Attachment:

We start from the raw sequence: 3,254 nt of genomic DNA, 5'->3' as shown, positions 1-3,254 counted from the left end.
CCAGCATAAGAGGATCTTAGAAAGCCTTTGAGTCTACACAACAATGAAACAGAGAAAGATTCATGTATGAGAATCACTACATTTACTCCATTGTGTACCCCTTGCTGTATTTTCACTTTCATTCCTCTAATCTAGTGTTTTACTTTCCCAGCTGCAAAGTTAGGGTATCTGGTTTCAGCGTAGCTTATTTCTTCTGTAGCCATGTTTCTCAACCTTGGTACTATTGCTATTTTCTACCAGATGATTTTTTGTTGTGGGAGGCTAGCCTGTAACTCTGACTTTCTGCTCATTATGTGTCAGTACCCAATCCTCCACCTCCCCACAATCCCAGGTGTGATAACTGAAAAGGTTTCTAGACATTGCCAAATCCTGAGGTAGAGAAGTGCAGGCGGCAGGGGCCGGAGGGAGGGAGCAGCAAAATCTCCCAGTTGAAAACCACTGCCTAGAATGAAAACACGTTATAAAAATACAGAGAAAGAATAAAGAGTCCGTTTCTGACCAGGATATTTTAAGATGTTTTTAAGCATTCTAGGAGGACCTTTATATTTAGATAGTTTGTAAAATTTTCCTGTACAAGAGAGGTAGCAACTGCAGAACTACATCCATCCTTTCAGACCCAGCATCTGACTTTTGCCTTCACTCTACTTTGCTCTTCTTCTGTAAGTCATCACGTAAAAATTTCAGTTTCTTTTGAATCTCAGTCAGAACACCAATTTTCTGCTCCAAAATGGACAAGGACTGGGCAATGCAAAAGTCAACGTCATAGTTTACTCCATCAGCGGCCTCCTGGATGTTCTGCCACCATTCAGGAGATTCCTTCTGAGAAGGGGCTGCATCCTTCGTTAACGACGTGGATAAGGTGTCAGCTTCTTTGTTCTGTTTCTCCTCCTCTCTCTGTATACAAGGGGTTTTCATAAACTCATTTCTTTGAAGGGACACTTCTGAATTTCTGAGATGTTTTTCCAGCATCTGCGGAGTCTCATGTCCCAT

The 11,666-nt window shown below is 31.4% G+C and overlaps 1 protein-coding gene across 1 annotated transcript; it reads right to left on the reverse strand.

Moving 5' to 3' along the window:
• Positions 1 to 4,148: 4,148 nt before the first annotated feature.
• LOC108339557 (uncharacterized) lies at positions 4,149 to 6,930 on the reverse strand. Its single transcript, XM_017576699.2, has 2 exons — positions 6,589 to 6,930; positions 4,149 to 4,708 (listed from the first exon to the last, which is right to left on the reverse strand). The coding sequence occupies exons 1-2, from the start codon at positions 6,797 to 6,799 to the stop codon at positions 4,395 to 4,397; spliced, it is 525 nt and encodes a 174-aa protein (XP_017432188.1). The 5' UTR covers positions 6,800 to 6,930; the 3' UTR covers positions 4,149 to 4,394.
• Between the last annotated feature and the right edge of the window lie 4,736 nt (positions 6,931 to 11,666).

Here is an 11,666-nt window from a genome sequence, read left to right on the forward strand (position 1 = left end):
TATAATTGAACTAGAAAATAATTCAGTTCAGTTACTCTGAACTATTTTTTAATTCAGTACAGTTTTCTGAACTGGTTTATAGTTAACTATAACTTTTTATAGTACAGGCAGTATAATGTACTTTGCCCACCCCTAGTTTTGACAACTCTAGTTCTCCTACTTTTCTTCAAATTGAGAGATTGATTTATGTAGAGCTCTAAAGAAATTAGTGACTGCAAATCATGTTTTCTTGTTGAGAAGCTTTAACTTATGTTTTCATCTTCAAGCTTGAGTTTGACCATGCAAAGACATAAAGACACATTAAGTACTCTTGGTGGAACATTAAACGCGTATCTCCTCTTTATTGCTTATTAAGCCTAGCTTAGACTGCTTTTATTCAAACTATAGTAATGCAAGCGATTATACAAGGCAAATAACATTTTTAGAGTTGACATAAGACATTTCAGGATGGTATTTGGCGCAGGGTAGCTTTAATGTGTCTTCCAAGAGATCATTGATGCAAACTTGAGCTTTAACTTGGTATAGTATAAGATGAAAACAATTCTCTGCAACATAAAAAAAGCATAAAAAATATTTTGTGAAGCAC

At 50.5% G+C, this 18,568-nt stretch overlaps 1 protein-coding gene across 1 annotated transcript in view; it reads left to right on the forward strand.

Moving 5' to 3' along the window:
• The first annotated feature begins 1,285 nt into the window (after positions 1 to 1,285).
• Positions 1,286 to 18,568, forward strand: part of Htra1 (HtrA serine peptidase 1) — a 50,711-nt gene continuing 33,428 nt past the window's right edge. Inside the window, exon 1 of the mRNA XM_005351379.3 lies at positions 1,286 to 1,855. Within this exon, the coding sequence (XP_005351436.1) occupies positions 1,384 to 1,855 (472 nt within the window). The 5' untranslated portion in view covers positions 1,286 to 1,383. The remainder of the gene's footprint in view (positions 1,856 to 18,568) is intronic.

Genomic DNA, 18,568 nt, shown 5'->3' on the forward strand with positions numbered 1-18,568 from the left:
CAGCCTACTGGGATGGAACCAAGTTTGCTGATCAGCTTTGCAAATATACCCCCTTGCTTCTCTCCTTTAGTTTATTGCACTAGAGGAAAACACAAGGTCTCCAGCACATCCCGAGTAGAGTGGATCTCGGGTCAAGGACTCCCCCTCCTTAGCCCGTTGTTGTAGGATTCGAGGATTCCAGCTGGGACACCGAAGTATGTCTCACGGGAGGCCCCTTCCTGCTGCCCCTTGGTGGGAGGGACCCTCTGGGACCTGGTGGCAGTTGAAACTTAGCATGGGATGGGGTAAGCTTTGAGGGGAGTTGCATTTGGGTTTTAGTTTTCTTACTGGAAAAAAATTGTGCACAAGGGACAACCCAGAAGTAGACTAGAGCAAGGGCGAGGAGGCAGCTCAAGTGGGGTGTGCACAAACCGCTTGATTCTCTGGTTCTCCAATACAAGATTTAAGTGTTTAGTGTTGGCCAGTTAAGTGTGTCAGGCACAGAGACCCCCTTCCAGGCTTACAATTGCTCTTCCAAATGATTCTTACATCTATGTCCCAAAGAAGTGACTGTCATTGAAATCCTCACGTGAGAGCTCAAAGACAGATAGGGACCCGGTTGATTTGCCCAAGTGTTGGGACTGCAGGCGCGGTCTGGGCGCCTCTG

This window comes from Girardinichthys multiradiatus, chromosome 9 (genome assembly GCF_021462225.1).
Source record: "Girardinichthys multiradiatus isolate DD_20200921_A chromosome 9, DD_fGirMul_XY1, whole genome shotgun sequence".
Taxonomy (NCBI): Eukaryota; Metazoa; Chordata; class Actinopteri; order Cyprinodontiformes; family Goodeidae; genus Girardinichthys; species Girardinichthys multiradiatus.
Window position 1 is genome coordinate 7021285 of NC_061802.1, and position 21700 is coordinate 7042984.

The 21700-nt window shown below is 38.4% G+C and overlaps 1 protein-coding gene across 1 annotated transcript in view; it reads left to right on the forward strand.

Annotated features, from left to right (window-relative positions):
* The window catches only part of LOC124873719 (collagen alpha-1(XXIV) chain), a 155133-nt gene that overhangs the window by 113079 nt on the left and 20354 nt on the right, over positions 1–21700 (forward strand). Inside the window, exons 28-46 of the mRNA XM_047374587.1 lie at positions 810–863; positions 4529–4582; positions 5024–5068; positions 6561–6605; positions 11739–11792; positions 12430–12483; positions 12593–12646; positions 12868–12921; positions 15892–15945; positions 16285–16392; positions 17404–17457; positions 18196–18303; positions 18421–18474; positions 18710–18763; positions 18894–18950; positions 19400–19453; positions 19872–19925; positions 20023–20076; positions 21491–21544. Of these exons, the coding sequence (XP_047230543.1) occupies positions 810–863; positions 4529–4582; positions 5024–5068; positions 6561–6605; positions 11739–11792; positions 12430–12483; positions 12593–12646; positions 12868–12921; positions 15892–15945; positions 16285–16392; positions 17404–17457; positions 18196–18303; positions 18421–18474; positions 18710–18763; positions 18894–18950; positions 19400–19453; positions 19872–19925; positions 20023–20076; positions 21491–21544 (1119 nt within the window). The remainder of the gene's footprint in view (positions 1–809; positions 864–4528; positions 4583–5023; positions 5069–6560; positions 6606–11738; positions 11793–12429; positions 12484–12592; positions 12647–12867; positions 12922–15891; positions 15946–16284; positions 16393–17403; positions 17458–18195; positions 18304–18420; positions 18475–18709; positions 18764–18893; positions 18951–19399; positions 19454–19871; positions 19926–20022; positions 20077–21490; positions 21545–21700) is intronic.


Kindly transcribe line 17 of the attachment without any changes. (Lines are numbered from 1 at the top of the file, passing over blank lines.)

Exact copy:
Source record: "Girardinichthys multiradiatus isolate DD_20200921_A chromosome 9, DD_fGirMul_XY1, whole genome shotgun sequence".